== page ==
A Hong Kong government department has been found to have made changes to an NGO’s submission to a UN rights body.
Halo Fund’s two-page submission, which appears on the UN’s website, shows two edits made by a user called “CMAB” when the “track changes” view is switched on. “CMAB” are the initials of the Constitutional and Mainland Affairs Bureau, the department responsible for ensuring the implementation of the Basic Law – Hong Kong’s mini constitution.
The first edit is the addition of a space in one of the paragraphs, while the second is the inclusion of “Halo Fund Limited” – the full name of the NGO – at the end of the document. Both edits were made on December 29 last year.
The CMAB’s apparent edits first came to light in a report by local media outlet Ming Pao.
Besides the two edits, a sentence – “Since the protection is not limited to work place equality, we suggest that the last sentence be removed” – was added to a numbered bullet point about the Hong Kong government’s commitment to safeguarding women’s rights.
It is unclear, however, who wrote the sentence.
In response to HKFP, the CMAB said NGOs that wished to express their views to the UN committee should do so independently. However, if the NGO had questions about formatting or the submission procedure, it could ask for assistance from the government.
“As the relevant United Nations committee only accepts submissions from organisations, not individuals, the department advised the organisation to write its name,” a CMAB spokesperson said, referring to the addition of “Halo Fund Limited” at the end of the document.
“The department stresses that it did not take part in writing the relevant report, and did not offer any comments on its contents,” it added.
Jason Chung, the director of Halo Fund and whose name is written in the submission, did not respond to a request for comment from HKFP. Chung is also a member of the Democratic Alliance for the Betterment and Progress of Hong Kong (DAB)’s Yuen Long branch.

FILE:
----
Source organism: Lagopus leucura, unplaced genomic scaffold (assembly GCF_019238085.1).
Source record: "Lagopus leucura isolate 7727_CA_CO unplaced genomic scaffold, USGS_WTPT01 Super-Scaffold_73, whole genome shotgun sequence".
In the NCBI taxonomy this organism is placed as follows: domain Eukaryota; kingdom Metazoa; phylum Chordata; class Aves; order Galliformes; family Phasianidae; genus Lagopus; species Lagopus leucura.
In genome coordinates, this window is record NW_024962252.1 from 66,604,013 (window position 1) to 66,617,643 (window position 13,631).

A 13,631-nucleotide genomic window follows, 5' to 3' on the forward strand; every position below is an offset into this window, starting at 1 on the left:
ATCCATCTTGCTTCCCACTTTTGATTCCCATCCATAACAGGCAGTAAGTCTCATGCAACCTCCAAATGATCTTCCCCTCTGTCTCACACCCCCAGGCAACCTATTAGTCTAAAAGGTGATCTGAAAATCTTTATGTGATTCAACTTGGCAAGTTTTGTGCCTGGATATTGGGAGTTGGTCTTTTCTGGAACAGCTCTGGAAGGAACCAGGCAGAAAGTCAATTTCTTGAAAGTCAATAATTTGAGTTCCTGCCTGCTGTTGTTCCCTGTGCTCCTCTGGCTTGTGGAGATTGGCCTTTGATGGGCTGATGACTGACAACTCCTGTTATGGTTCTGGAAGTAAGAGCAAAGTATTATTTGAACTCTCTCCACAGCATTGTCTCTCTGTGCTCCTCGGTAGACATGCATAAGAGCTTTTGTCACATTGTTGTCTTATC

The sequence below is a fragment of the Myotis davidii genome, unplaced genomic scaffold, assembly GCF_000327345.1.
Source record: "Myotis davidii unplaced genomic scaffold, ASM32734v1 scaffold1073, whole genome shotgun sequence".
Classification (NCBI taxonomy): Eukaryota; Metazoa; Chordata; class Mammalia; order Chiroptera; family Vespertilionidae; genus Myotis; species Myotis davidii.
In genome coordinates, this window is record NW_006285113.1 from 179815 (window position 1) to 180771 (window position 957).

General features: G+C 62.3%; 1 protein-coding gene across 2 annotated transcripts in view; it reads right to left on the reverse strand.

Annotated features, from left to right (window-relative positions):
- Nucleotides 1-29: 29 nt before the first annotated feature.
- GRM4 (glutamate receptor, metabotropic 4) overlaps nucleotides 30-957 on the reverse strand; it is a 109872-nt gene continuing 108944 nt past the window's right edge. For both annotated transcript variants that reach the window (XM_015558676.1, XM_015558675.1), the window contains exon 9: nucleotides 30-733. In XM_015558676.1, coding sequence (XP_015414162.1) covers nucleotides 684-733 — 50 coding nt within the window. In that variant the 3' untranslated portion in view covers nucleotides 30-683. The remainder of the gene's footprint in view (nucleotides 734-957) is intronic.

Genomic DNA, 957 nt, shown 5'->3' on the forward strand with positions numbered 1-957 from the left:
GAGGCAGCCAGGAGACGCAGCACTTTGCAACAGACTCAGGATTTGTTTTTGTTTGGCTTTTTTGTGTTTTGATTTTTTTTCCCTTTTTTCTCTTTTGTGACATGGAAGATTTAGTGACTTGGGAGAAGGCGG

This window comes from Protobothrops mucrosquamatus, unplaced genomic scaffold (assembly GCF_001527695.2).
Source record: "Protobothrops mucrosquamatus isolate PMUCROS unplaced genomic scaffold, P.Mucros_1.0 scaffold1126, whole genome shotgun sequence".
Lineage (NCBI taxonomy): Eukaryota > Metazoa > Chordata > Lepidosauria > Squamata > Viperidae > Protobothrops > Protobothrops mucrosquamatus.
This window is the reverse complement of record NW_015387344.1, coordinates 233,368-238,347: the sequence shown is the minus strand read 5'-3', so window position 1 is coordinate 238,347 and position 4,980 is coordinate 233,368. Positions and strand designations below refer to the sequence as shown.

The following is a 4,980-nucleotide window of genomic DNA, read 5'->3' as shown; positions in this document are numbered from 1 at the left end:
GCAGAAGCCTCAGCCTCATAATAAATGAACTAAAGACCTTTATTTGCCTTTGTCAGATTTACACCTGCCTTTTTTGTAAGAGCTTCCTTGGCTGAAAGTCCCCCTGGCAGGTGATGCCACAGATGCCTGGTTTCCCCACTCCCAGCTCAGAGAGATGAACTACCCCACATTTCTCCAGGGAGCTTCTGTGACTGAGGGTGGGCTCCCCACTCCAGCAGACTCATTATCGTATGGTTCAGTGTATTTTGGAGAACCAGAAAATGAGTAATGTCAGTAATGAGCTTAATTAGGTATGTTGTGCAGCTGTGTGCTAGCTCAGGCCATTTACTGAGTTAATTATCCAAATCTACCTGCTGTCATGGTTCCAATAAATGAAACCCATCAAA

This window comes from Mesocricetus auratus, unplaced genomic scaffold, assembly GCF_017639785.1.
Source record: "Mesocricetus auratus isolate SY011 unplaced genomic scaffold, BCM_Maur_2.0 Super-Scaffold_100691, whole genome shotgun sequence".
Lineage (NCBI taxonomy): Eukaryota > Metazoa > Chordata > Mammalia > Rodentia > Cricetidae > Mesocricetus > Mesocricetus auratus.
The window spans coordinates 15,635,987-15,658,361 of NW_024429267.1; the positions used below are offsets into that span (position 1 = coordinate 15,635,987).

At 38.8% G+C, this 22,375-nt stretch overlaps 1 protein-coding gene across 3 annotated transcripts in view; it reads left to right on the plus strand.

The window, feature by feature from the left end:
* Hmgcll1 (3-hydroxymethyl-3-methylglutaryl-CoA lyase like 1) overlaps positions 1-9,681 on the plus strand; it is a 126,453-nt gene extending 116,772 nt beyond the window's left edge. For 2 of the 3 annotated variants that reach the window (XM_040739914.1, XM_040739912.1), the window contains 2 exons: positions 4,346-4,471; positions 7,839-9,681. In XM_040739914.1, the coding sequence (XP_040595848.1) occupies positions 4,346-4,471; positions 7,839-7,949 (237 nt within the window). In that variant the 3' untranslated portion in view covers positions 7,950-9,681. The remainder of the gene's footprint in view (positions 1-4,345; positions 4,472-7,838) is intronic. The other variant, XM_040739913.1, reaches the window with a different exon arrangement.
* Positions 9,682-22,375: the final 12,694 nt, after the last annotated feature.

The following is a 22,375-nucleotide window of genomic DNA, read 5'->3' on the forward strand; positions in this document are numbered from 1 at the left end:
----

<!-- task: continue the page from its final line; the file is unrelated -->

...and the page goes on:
United Nations meeting
Halo Fund’s report is one of more than 30 focused on Hong Kong issues that have been submitted to the UN Committee on Economic, Social and Cultural Rights ahead of a meeting next week. The committee is tasked with monitoring signatories’ implementation of the International Covenant on Economic, Social and Cultural Rights, which ensures access to adequate housing, education, social security and other rights.
The committee will review mainland China, Hong Kong and Macau issues next Wednesday and Thursday.
According to the UN, state parties must report on the progress made towards adopting measures relating to the covenant every five years. The United Nations invites input from civil society groups ahead of these reports.
In its submission, Halo Fund said “foreign countries or overseas forces” had interfered in Hong Kong’s affairs and that the national security law had been effective in bringing stability to Hong Kong after months of unrest in 2019. The NGO also accused “foreign countries or overseas forces” of interfering in Hong Kong’s affairs.
The report also highlighted the government’s education policies, including its expenditure on education and how “student [sic] have equal opportunity to get into higher education after taking public exams.”
Little can be found about Halo Fund online. According to a profile picture on its Facebook page, on which there are only three posts, the NGO was founded in 2011.
Dozens of submissions
Most of the submissions made ahead of the UN committee meeting next week were sent by pro-establishment groups, among them the Hong Kong and Mainland Legal Profession Association, the Yuen Long Youth Association and a committee under the Federation of Hong Kong and Kowloon Labour Unions.
Others include overseas-based NGOs including Hong Kong Watch and Human Rights Watch, as well as local human rights law firm Daly & Associates and NGO Society for Community Organisation.
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